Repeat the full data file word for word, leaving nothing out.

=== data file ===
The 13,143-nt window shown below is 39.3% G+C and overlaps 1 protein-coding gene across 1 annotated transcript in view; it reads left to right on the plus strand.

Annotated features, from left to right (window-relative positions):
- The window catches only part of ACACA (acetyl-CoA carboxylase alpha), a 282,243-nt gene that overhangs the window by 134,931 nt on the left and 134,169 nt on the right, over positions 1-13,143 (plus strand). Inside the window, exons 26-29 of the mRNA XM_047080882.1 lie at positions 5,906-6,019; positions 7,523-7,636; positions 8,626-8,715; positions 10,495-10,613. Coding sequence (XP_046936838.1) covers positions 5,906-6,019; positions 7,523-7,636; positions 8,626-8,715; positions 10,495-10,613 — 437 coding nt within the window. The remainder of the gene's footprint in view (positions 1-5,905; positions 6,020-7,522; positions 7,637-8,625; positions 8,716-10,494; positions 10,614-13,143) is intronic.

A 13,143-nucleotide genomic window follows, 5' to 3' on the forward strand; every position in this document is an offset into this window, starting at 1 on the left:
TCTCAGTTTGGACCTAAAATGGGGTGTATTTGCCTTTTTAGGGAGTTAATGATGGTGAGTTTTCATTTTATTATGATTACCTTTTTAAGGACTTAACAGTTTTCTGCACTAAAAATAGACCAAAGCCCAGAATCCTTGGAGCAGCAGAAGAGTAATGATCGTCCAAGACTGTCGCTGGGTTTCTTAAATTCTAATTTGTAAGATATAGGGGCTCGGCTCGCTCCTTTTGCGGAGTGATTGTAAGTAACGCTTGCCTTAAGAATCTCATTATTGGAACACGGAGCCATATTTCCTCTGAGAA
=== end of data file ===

The 13,143-nt window shown below is 39.3% G+C and overlaps 1 protein-coding gene across 1 annotated transcript in view; it reads left to right on the plus strand.

Annotated features, from left to right (window-relative positions):
- The window catches only part of ACACA (acetyl-CoA carboxylase alpha), a 282,243-nt gene that overhangs the window by 134,931 nt on the left and 134,169 nt on the right, over positions 1-13,143 (plus strand). Inside the window, exons 26-29 of the mRNA XM_047080882.1 lie at positions 5,906-6,019; positions 7,523-7,636; positions 8,626-8,715; positions 10,495-10,613. Coding sequence (XP_046936838.1) covers positions 5,906-6,019; positions 7,523-7,636; positions 8,626-8,715; positions 10,495-10,613 — 437 coding nt within the window. The remainder of the gene's footprint in view (positions 1-5,905; positions 6,020-7,522; positions 7,637-8,625; positions 8,716-10,494; positions 10,614-13,143) is intronic.

A 13,143-nucleotide genomic window follows, 5' to 3' on the forward strand; every position in this document is an offset into this window, starting at 1 on the left:
TCTCAGTTTGGACCTAAAATGGGGTGTATTTGCCTTTTTAGGGAGTTAATGATGGTGAGTTTTCATTTTATTATGATTACCTTTTTAAGGACTTAACAGTTTTCTGCACTAAAAATAGACCAAAGCCCAGAATCCTTGGAGCAGCAGAAGAGTAATGATCGTCCAAGACTGTCGCTGGGTTTCTTAAATTCTAATTTGTAAGATATAGGGGCTCGGCTCGCTCCTTTTGCGGAGTGATTGTAAGTAACGCTTGCCTTAAGAATCTCATTATTGGAACACGGAGCCATATTTCCTCTGAGAA